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So much for the will of the people

Posted By Linda Bowles On 11/14/2000 @ 1:00 am In Commentary | Comments Disabled

While many Americans were having anxiety attacks, losing sleep, and
fighting off depression as they watched the entire country seriously
divided and teetering on the cusp of a constitutional crisis, there was
little comfort to be had in watching television tapes of Al Gore and
friends happily frolicking in a game of tag football and taking
fun-filled jogs through the countryside.

The situation is that George W. Bush won the original vote in Florida
and won a recount of the same vote. The Gore team cried “foul” and laid
down the claim that the “butterfly” ballot used in several counties,
including heavily Democratic Palm Beach County, was “illegal.”

The Gore camp dispatched chartered aircraft crammed with lawyers,
spin artists, and political operatives to mount a campaign to discredit
the presidential election process in Florida and undermine the election
results. They contended that this illegal ballot so confused voters that
thousands of them either invalidated their ballot by voting for two
candidates for president, mistakenly voted for Pat Buchanan rather than
Gore, or, being seriously befuddled, did not vote for any presidential
candidate.

Jesse Jackson appeared on the scene to incite protests with
accusations that minority voters had been “intimidated.” The National
Association for the Advancement of Colored People, as is their wont,
quickly interjected race into the dispute. Within days, nine lawsuits
were filed, charging election officials and others with the violation of
civil rights. Letters were dispatched to Attorney General Janet Reno
asking for her intervention.

Suddenly and mysteriously, hundreds of black students from Florida
A&M college were engaged in a sit-in at the state capitol in
Tallahassee. Rent-a-mobs filled the streets with banners proclaiming “No
Justice, No Peace.”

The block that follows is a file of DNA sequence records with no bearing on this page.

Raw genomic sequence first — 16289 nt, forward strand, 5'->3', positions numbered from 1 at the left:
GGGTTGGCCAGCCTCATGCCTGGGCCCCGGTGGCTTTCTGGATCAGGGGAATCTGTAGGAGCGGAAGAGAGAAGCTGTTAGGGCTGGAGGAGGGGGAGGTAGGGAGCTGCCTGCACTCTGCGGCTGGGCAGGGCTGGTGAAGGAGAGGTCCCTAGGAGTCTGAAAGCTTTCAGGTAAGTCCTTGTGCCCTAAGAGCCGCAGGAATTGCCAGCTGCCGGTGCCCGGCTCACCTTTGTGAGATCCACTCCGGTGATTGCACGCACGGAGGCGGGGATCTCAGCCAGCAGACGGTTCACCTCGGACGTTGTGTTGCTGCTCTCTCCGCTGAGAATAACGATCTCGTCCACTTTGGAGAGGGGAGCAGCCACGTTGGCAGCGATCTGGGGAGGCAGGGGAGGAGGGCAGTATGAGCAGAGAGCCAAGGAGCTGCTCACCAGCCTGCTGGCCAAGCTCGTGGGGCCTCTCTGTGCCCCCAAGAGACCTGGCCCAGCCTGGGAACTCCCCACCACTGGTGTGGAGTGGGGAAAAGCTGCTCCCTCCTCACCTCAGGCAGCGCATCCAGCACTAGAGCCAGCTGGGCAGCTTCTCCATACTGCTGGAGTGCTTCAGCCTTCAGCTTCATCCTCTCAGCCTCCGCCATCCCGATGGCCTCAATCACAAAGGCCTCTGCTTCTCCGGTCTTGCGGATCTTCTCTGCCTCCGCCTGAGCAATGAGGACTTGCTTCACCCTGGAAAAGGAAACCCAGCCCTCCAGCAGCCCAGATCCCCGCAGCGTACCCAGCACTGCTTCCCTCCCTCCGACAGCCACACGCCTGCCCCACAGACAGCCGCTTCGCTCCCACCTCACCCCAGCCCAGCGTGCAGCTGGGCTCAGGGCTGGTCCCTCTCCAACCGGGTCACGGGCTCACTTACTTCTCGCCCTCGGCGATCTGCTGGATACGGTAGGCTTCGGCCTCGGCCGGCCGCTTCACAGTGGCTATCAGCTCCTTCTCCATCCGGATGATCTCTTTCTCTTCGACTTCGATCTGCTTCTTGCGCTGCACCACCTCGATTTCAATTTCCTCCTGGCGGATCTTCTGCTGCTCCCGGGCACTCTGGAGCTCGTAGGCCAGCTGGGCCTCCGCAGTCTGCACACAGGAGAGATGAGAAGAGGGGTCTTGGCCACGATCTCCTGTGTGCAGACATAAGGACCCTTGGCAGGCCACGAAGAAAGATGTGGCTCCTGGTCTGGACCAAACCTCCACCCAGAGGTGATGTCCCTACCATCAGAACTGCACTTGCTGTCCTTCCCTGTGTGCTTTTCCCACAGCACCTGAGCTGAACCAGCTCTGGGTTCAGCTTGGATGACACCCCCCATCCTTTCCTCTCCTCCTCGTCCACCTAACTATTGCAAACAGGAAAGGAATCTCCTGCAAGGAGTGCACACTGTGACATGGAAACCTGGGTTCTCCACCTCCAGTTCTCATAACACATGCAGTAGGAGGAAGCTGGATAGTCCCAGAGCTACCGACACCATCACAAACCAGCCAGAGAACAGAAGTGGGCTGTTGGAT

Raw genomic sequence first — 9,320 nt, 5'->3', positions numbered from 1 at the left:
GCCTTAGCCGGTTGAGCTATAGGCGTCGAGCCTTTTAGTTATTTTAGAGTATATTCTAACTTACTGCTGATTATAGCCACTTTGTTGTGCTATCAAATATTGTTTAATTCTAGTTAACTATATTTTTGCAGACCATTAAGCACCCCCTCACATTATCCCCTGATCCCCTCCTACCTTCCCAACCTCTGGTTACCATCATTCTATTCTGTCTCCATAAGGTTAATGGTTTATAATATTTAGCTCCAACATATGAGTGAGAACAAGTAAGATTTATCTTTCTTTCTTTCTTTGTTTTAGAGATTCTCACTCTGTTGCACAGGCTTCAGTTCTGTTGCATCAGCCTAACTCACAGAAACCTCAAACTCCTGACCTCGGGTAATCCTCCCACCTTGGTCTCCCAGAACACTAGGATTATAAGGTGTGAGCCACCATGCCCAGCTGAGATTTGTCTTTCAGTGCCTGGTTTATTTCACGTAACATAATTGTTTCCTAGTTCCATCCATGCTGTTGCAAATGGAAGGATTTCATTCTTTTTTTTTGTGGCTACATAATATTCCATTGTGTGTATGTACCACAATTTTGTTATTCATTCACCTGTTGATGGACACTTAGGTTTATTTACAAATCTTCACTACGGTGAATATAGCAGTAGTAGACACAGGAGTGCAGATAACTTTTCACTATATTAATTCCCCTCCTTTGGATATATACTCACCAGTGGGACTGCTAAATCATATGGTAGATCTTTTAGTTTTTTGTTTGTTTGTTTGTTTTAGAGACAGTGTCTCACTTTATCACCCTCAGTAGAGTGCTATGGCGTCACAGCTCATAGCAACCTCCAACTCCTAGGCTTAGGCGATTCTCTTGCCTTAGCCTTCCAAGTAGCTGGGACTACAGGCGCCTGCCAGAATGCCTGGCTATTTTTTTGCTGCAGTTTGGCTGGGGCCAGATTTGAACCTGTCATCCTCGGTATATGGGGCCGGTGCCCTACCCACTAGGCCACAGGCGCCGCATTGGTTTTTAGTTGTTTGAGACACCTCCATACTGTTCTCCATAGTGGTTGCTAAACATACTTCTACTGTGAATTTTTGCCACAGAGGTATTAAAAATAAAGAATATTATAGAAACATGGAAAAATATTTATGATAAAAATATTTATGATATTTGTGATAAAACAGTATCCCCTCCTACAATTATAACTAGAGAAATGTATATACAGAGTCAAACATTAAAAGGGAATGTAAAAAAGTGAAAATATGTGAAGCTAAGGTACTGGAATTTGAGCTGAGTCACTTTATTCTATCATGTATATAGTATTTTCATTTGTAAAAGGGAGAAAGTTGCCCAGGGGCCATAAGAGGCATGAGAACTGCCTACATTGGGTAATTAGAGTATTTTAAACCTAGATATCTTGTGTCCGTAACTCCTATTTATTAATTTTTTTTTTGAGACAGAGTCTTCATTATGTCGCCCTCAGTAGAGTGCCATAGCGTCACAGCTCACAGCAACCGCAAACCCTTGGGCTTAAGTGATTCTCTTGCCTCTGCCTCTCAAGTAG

In the midst of all this, William Daley, Gore’s campaign chairman,
said that since Gore had won the national popular vote, he “should be
awarded a victory” to express “the will of the people.” He neglected to
mention that his suggestion is unconstitutional, and he also neglected
to mention that over 2 million absentee ballots have not yet been
counted.

The contested “butterfly” ballot is widely used. For example, it is
the kind of ballot William Daley himself uses when he votes in Chicago
(Cook County, Ill.) where, in this election cycle, 120,000 ballots were
thrown out. Apparently the “butterfly” ballot is a problem for Democrats
only when it yields a Republican victory.

The legal ballot used in Palm Beach County was designed by an elected
Democrat official. Before the election, it was reviewed and approved by
both political parties, published in newspapers, and mailed to all
registered voters in a sample ballot. And new ballots were available to
voters who complained of making mistakes.

At the request of the Gore team, hand-counts of individual ballots
were conducted in several heavily Democratic counties, including Palm
Beach. This opened the process to subjective interpretation and
second-guessing of what the Florida legal code calls “the intent of the
voter.” Incredibly and ominously, one-quarter way into the first
hand-count in Palm Beach, the standard was changed for judging whether
or not a ballot was valid. If human biases manifest themselves in the
count in a heavily Democratic county, they are more likely to be
Democrat biases.

In heavily Republican Duval County, there were 26,000 ballots which
were discarded and uncounted because of voter error in filling them out.
If the will of the people is at stake, why should not those ballots be
subjected to individual scrutiny and interpretation? And if machine
errors and voter confusion are indicated in Palm Beach County and Duval
County, why not in all the other counties in Florida, and for that
matter, all the other counties in the United States, including, of
course, areas notorious for election fraud and mischief, including
Chicago, St. Louis, Detroit and Los Angeles?

What is the rationale for not pursuing the most perfect expression of
the “will of the people”? And where does it end? Apparently, it need
never end. In a press conference on Saturday, Nov. 11, 2000, former
Secretary of State Warren Christopher signaled that the Gore team would
not concede the election, even if Gore was still losing after all vote
counting was concluded and certified.

Alas, that is the dangerous and slippery slope that Al “no
controlling legal authority” Gore has put us on. In Florida he has
designed a boilerplate of how a defeated and sore-loser candidate
anywhere in America, for offices high or low, can effectively undermine
and disrupt elections, and possibly overturn them.

So much for the will of the people.


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